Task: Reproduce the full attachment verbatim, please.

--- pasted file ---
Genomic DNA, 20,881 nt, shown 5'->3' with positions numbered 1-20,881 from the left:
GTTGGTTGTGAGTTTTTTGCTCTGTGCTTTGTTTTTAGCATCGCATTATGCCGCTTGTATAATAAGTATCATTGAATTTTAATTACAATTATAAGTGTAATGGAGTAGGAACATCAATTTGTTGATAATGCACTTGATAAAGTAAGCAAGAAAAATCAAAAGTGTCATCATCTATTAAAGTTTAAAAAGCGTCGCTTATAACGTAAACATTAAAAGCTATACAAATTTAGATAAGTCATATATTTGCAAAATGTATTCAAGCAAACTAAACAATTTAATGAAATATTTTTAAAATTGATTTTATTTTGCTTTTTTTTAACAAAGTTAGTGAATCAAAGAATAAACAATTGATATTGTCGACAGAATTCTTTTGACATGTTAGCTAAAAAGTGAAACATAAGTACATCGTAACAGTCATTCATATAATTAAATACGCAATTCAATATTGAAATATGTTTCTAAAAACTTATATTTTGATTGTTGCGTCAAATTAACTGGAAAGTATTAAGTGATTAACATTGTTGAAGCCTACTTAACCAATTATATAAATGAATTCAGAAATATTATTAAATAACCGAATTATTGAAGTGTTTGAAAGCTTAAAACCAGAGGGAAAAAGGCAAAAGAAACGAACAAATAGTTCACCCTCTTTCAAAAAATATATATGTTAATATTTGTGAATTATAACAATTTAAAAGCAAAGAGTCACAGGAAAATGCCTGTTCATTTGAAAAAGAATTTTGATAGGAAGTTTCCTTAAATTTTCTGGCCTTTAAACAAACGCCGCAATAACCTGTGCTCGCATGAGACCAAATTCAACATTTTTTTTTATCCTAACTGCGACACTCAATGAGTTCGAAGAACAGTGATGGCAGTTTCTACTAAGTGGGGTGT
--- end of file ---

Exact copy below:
Genomic DNA, 20,881 nt, shown 5'->3' with positions numbered 1-20,881 from the left:
GTTGGTTGTGAGTTTTTTGCTCTGTGCTTTGTTTTTAGCATCGCATTATGCCGCTTGTATAATAAGTATCATTGAATTTTAATTACAATTATAAGTGTAATGGAGTAGGAACATCAATTTGTTGATAATGCACTTGATAAAGTAAGCAAGAAAAATCAAAAGTGTCATCATCTATTAAAGTTTAAAAAGCGTCGCTTATAACGTAAACATTAAAAGCTATACAAATTTAGATAAGTCATATATTTGCAAAATGTATTCAAGCAAACTAAACAATTTAATGAAATATTTTTAAAATTGATTTTATTTTGCTTTTTTTTAACAAAGTTAGTGAATCAAAGAATAAACAATTGATATTGTCGACAGAATTCTTTTGACATGTTAGCTAAAAAGTGAAACATAAGTACATCGTAACAGTCATTCATATAATTAAATACGCAATTCAATATTGAAATATGTTTCTAAAAACTTATATTTTGATTGTTGCGTCAAATTAACTGGAAAGTATTAAGTGATTAACATTGTTGAAGCCTACTTAACCAATTATATAAATGAATTCAGAAATATTATTAAATAACCGAATTATTGAAGTGTTTGAAAGCTTAAAACCAGAGGGAAAAAGGCAAAAGAAACGAACAAATAGTTCACCCTCTTTCAAAAAATATATATGTTAATATTTGTGAATTATAACAATTTAAAAGCAAAGAGTCACAGGAAAATGCCTGTTCATTTGAAAAAGAATTTTGATAGGAAGTTTCCTTAAATTTTCTGGCCTTTAAACAAACGCCGCAATAACCTGTGCTCGCATGAGACCAAATTCAACATTTTTTTTTATCCTAACTGCGACACTCAATGAGTTCGAAGAACAGTGATGGCAGTTTCTACTAAGTGGGGTGT